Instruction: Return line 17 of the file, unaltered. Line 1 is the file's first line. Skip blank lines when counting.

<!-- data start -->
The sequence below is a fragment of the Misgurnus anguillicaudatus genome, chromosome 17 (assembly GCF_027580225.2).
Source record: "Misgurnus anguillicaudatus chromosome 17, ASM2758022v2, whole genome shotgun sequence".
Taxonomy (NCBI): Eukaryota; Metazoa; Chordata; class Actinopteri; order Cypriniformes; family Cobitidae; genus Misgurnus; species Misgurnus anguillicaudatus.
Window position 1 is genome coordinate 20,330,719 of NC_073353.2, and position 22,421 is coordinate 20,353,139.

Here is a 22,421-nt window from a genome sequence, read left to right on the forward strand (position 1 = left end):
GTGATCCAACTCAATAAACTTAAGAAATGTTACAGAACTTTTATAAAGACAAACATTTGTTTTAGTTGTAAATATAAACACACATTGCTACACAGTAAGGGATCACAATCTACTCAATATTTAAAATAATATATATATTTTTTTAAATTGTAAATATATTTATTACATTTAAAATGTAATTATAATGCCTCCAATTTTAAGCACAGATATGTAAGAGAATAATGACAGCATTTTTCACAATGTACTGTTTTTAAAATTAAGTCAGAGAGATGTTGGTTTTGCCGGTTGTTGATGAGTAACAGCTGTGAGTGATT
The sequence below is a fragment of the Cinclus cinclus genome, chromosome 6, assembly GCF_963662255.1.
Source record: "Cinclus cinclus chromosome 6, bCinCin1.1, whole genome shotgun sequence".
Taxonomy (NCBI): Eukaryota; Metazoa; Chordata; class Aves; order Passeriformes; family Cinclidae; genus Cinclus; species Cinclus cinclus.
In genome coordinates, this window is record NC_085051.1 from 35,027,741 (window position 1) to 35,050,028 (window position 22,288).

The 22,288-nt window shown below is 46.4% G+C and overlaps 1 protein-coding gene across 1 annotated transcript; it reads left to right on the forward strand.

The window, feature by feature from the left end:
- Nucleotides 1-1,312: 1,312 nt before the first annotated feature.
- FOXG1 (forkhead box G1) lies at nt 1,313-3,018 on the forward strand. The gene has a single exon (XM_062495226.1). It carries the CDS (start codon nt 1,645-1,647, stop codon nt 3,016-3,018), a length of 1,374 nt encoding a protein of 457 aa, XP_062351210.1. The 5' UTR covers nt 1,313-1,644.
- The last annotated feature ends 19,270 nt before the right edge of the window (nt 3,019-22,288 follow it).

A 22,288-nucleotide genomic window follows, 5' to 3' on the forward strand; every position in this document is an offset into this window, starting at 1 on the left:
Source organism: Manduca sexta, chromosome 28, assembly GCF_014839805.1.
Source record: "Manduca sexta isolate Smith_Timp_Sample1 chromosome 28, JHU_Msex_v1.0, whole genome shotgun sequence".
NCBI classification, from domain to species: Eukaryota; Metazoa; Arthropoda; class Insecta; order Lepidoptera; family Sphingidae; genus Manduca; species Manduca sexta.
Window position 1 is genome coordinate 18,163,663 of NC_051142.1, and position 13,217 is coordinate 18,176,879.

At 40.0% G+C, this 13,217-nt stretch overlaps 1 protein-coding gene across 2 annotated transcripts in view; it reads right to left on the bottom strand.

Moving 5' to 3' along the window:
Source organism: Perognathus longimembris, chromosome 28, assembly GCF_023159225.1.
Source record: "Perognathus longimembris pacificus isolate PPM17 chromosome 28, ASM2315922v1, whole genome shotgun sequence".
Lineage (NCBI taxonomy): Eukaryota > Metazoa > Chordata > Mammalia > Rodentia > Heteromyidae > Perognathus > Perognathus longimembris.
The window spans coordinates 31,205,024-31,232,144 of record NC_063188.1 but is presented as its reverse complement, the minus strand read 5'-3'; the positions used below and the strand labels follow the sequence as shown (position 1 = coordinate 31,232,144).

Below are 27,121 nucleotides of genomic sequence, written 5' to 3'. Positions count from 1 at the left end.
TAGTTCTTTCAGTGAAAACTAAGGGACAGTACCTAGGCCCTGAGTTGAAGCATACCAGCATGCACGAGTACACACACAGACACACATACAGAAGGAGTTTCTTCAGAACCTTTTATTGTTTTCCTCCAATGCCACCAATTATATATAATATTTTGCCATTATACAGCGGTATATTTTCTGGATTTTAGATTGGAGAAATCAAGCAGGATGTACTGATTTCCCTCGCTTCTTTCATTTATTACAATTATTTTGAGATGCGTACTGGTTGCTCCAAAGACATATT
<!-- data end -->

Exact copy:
Source organism: Manduca sexta, chromosome 28, assembly GCF_014839805.1.